There’s a little-publicized part of your bank deposit the FDIC doesn’t insure, and it’s driving scrupulous savers up the wall. The logic is simple enough: When the FDIC takes over a failed bank and resells its assets, it allows buyers to alter interest rates, particularly on CDs. This actually makes sense, as it’s often “irrationally high rates” that sunk the bank in the first place, a CEO says. But don’t tell that to people who’ve seen contractually obligatory interest rates plummet.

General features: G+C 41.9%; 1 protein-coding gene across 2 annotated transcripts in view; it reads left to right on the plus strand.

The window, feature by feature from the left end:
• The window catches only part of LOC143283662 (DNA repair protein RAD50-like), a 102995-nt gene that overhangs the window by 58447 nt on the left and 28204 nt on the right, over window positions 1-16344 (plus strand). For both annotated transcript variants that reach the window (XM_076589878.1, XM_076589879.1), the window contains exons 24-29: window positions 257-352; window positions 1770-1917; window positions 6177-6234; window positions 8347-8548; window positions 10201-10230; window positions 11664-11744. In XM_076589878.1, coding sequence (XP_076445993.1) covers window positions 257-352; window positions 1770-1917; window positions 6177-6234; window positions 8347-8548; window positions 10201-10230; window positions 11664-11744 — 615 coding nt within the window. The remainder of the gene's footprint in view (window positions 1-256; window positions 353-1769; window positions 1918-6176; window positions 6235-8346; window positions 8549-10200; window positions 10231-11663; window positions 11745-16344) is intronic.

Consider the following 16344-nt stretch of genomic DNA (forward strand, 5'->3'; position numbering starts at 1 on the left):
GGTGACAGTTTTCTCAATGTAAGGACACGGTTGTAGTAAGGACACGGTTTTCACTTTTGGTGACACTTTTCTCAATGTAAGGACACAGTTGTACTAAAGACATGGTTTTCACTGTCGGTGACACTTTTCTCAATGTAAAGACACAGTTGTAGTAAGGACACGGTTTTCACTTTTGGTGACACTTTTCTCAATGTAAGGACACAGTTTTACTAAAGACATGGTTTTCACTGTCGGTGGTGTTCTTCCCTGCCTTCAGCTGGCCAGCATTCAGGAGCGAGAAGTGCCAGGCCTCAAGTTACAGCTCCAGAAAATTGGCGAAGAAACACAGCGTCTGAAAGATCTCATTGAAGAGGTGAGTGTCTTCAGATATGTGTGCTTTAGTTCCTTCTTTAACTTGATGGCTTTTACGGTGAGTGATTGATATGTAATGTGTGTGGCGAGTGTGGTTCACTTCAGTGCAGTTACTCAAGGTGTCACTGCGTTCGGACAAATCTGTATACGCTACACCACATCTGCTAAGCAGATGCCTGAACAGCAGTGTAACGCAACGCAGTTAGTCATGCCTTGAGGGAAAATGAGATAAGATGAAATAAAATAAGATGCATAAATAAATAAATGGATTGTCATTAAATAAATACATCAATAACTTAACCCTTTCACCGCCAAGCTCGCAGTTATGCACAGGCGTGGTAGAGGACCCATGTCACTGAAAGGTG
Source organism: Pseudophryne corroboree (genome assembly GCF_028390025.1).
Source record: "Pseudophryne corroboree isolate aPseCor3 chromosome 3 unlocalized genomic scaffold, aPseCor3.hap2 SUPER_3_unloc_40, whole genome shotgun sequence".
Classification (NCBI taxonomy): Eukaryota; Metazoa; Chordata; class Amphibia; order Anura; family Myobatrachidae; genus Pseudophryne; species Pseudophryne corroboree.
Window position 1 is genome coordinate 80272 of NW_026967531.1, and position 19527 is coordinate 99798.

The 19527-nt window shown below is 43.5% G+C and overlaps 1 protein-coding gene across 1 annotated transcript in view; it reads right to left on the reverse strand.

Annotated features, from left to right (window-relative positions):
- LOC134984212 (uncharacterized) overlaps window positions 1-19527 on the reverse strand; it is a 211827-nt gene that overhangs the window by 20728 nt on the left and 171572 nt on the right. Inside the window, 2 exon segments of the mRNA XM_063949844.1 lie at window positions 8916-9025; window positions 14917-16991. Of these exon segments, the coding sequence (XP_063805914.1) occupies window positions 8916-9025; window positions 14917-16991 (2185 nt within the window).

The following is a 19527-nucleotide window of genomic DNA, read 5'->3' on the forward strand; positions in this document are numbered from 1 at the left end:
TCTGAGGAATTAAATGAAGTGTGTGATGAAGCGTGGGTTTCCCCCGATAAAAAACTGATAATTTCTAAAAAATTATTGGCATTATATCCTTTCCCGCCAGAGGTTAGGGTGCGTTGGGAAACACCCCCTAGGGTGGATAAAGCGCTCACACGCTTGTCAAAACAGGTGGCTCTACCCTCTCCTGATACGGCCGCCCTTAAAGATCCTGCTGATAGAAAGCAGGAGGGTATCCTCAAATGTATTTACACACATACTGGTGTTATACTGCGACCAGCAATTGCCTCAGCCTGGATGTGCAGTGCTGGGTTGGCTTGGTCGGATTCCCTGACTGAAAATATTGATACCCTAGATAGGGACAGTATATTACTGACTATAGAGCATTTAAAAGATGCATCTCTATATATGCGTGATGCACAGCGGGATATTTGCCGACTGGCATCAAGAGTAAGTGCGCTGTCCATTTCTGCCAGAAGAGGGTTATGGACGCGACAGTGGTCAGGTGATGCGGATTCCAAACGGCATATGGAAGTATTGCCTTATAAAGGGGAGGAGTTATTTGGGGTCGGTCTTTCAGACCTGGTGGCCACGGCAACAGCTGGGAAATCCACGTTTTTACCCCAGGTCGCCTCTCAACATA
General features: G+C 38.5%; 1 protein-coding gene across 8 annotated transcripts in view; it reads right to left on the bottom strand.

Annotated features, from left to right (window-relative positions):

One woman who spoke with the Huffington Post saw the rate on her 5-year CD fall from 5.7% to 1.6% when her bank changed hands. “It may be legal, but it's unethical, unfair, and unjust,” another miffed depositor says. The FDIC reasons that it's a necessary enticement for bad-bank buyers, and returning interest rates to market levels is a no-brainer way to help get a bank back on its feet. “I can see where customers may be disappointed,” an industry lawyer says. “But some of the banks that have failed were offering rates that really are not sustainable.”